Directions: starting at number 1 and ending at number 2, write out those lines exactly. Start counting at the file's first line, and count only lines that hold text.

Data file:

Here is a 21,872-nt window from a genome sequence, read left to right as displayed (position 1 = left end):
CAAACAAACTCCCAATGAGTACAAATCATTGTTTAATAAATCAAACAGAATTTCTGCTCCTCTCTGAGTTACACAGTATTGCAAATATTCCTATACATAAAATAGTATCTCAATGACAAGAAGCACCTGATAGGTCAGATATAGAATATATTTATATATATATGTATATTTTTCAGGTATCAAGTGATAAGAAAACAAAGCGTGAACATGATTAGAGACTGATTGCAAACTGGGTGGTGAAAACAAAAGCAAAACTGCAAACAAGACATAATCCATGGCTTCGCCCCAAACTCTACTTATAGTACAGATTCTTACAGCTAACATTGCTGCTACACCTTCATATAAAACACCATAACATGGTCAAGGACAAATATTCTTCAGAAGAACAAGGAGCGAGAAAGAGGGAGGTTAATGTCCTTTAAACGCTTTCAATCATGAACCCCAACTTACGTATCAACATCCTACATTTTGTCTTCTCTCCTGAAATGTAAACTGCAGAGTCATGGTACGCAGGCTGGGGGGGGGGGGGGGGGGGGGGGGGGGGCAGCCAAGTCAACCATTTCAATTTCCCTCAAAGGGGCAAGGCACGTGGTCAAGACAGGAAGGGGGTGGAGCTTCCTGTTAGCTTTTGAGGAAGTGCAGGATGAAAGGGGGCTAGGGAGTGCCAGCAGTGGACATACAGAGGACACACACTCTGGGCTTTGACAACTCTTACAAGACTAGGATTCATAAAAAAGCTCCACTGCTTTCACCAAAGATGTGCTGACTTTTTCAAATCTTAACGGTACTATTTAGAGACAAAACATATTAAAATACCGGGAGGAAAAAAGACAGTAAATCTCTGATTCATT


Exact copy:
Here is a 21,872-nt window from a genome sequence, read left to right as displayed (position 1 = left end):
CAAACAAACTCCCAATGAGTACAAATCATTGTTTAATAAATCAAACAGAATTTCTGCTCCTCTCTGAGTTACACAGTATTGCAAATATTCCTATACATAAAATAGTATCTCAATGACAAGAAGCACCTGATAGGTCAGATATAGAATATATTTATATATATATGTATATTTTTCAGGTATCAAGTGATAAGAAAACAAAGCGTGAACATGATTAGAGACTGATTGCAAACTGGGTGGTGAAAACAAAAGCAAAACTGCAAACAAGACATAATCCATGGCTTCGCCCCAAACTCTACTTATAGTACAGATTCTTACAGCTAACATTGCTGCTACACCTTCATATAAAACACCATAACATGGTCAAGGACAAATATTCTTCAGAAGAACAAGGAGCGAGAAAGAGGGAGGTTAATGTCCTTTAAACGCTTTCAATCATGAACCCCAACTTACGTATCAACATCCTACATTTTGTCTTCTCTCCTGAAATGTAAACTGCAGAGTCATGGTACGCAGGCTGGGGGGGGGGGGGGGGGGGGGGGGGGGGCAGCCAAGTCAACCATTTCAATTTCCCTCAAAGGGGCAAGGCACGTGGTCAAGACAGGAAGGGGGTGGAGCTTCCTGTTAGCTTTTGAGGAAGTGCAGGATGAAAGGGGGCTAGGGAGTGCCAGCAGTGGACATACAGAGGACACACACTCTGGGCTTTGACAACTCTTACAAGACTAGGATTCATAAAAAAGCTCCACTGCTTTCACCAAAGATGTGCTGACTTTTTCAAATCTTAACGGTACTATTTAGAGACAAAACATATTAAAATACCGGGAGGAAAAAAGACAGTAAATCTCTGATTCATT